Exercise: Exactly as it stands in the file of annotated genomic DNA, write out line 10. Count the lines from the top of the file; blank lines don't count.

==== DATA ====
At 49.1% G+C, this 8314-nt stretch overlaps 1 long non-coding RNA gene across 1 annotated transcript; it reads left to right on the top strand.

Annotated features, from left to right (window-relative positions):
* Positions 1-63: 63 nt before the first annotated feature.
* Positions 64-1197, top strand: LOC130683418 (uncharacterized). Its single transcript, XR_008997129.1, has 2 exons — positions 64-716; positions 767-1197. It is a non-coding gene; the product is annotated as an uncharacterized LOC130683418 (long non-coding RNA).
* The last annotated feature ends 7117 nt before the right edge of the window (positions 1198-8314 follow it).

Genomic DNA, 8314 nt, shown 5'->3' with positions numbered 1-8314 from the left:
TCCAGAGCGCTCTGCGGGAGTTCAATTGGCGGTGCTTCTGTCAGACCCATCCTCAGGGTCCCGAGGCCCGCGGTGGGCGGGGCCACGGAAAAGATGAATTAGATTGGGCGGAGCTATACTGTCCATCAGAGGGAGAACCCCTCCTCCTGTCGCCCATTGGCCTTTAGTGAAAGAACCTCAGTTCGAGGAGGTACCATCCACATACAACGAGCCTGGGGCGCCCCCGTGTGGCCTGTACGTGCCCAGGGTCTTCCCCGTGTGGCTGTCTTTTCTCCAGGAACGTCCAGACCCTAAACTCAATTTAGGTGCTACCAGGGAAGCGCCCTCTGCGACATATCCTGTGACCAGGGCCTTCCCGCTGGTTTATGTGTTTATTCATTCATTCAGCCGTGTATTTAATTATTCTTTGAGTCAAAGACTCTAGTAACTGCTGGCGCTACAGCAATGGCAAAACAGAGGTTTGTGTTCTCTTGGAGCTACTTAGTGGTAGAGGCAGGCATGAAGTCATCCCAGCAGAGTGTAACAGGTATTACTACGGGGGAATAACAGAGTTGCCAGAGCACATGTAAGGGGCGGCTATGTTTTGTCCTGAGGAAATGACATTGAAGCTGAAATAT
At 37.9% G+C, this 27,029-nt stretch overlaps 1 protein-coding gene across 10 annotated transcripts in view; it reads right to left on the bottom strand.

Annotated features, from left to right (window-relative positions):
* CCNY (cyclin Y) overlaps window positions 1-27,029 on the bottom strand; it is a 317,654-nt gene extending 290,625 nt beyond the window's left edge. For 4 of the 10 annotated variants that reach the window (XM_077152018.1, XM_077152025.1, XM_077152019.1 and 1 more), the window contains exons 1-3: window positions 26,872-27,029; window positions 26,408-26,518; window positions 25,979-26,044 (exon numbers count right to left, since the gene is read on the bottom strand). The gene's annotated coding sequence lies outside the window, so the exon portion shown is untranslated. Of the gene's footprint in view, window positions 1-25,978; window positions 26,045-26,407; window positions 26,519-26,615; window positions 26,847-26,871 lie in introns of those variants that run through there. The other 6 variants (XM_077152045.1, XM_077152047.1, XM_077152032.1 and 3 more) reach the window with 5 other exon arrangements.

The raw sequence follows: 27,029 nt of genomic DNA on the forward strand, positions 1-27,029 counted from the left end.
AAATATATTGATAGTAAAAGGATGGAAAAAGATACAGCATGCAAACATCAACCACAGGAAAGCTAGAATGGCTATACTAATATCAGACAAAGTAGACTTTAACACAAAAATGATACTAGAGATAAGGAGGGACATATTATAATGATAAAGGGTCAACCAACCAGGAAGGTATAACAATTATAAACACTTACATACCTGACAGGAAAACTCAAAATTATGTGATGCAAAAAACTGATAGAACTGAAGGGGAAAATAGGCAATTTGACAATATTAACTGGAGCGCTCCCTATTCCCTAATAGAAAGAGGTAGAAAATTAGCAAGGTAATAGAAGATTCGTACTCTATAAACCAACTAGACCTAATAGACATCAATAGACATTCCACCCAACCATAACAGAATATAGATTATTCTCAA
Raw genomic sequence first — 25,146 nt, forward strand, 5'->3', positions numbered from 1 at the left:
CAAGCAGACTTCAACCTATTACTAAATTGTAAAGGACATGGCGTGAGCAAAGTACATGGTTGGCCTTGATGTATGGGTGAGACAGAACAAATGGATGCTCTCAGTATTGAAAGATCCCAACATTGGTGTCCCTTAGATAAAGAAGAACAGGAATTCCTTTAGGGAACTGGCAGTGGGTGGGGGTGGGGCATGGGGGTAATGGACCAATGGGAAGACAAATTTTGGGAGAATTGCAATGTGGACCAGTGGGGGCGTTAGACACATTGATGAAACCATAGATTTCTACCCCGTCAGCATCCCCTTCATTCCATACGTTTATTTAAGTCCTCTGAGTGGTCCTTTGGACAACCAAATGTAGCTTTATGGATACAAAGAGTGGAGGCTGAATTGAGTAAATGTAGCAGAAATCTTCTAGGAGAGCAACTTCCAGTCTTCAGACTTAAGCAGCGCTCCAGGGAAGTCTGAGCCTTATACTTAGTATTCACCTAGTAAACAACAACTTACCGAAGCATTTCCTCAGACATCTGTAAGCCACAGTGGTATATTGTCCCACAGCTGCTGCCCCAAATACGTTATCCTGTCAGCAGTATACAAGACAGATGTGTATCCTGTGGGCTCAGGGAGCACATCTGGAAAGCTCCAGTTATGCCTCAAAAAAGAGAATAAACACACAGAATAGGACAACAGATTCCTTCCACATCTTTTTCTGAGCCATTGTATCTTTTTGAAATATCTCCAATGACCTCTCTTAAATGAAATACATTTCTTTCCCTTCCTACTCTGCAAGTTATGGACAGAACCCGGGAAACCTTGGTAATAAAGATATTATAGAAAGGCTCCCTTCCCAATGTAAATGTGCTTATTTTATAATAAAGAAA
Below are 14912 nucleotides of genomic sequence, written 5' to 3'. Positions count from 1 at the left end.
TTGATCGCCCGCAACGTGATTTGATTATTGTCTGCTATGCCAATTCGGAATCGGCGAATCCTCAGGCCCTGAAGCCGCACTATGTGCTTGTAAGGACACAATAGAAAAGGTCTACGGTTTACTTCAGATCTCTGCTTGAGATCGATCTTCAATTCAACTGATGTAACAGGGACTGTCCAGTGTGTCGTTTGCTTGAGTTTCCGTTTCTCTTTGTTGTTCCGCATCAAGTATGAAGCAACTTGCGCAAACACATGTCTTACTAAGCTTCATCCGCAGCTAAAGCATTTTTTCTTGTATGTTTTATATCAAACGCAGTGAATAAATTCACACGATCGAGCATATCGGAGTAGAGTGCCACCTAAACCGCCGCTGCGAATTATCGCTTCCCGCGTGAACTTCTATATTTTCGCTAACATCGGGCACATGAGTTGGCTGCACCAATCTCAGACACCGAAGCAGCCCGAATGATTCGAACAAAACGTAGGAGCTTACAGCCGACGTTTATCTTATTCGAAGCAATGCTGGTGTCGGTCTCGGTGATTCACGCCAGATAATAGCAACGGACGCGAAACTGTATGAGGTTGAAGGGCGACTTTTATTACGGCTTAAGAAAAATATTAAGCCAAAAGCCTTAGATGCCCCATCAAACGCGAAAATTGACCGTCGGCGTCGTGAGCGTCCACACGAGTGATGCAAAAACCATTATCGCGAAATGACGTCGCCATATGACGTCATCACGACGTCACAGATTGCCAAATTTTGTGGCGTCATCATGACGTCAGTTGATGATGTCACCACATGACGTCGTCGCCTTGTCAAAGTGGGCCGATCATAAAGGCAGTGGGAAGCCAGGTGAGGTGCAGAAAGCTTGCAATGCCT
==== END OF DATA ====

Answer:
* CCNY (cyclin Y) overlaps window positions 1-27,029 on the bottom strand; it is a 317,654-nt gene extending 290,625 nt beyond the window's left edge. For 4 of the 10 annotated variants that reach the window (XM_077152018.1, XM_077152025.1, XM_077152019.1 and 1 more), the window contains exons 1-3: window positions 26,872-27,029; window positions 26,408-26,518; window positions 25,979-26,044 (exon numbers count right to left, since the gene is read on the bottom strand). The gene's annotated coding sequence lies outside the window, so the exon portion shown is untranslated. Of the gene's footprint in view, window positions 1-25,978; window positions 26,045-26,407; window positions 26,519-26,615; window positions 26,847-26,871 lie in introns of those variants that run through there. The other 6 variants (XM_077152045.1, XM_077152047.1, XM_077152032.1 and 3 more) reach the window with 5 other exon arrangements.